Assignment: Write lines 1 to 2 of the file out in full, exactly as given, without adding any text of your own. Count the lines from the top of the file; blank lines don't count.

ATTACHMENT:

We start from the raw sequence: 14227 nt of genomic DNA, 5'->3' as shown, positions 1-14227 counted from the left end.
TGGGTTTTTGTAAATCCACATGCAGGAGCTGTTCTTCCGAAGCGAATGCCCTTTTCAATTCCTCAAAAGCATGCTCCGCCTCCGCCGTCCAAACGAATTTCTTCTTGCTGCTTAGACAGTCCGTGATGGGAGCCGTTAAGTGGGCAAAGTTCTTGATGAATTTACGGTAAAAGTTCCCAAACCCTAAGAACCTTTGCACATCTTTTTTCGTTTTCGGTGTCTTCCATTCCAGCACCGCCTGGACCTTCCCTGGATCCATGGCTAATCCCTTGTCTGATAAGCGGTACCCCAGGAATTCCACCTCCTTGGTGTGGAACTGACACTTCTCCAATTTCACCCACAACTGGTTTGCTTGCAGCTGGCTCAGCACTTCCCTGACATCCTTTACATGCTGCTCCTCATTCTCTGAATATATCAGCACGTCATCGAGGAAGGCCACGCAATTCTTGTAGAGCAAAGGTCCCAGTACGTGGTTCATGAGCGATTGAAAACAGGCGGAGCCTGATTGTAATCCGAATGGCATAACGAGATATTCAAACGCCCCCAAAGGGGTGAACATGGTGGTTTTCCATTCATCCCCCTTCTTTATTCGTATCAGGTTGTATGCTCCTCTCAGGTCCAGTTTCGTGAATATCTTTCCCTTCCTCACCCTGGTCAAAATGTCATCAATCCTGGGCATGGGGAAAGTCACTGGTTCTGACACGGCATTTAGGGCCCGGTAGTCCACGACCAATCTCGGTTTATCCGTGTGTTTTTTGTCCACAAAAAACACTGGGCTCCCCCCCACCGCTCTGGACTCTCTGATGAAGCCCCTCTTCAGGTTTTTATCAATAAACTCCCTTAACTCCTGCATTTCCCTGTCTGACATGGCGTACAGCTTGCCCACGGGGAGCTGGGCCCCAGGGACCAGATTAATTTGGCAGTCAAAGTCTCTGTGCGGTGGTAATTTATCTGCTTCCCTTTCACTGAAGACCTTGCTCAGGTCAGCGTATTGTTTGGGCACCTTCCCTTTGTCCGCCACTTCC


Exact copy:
We start from the raw sequence: 14227 nt of genomic DNA, 5'->3' as shown, positions 1-14227 counted from the left end.
TGGGTTTTTGTAAATCCACATGCAGGAGCTGTTCTTCCGAAGCGAATGCCCTTTTCAATTCCTCAAAAGCATGCTCCGCCTCCGCCGTCCAAACGAATTTCTTCTTGCTGCTTAGACAGTCCGTGATGGGAGCCGTTAAGTGGGCAAAGTTCTTGATGAATTTACGGTAAAAGTTCCCAAACCCTAAGAACCTTTGCACATCTTTTTTCGTTTTCGGTGTCTTCCATTCCAGCACCGCCTGGACCTTCCCTGGATCCATGGCTAATCCCTTGTCTGATAAGCGGTACCCCAGGAATTCCACCTCCTTGGTGTGGAACTGACACTTCTCCAATTTCACCCACAACTGGTTTGCTTGCAGCTGGCTCAGCACTTCCCTGACATCCTTTACATGCTGCTCCTCATTCTCTGAATATATCAGCACGTCATCGAGGAAGGCCACGCAATTCTTGTAGAGCAAAGGTCCCAGTACGTGGTTCATGAGCGATTGAAAACAGGCGGAGCCTGATTGTAATCCGAATGGCATAACGAGATATTCAAACGCCCCCAAAGGGGTGAACATGGTGGTTTTCCATTCATCCCCCTTCTTTATTCGTATCAGGTTGTATGCTCCTCTCAGGTCCAGTTTCGTGAATATCTTTCCCTTCCTCACCCTGGTCAAAATGTCATCAATCCTGGGCATGGGGAAAGTCACTGGTTCTGACACGGCATTTAGGGCCCGGTAGTCCACGACCAATCTCGGTTTATCCGTGTGTTTTTTGTCCACAAAAAACACTGGGCTCCCCCCCACCGCTCTGGACTCTCTGATGAAGCCCCTCTTCAGGTTTTTATCAATAAACTCCCTTAACTCCTGCATTTCCCTGTCTGACATGGCGTACAGCTTGCCCACGGGGAGCTGGGCCCCAGGGACCAGATTAATTTGGCAGTCAAAGTCTCTGTGCGGTGGTAATTTATCTGCTTCCCTTTCACTGAAGACCTTGCTCAGGTCAGCGTATTGTTTGGGCACCTTCCCTTTGTCCGCCACTTCC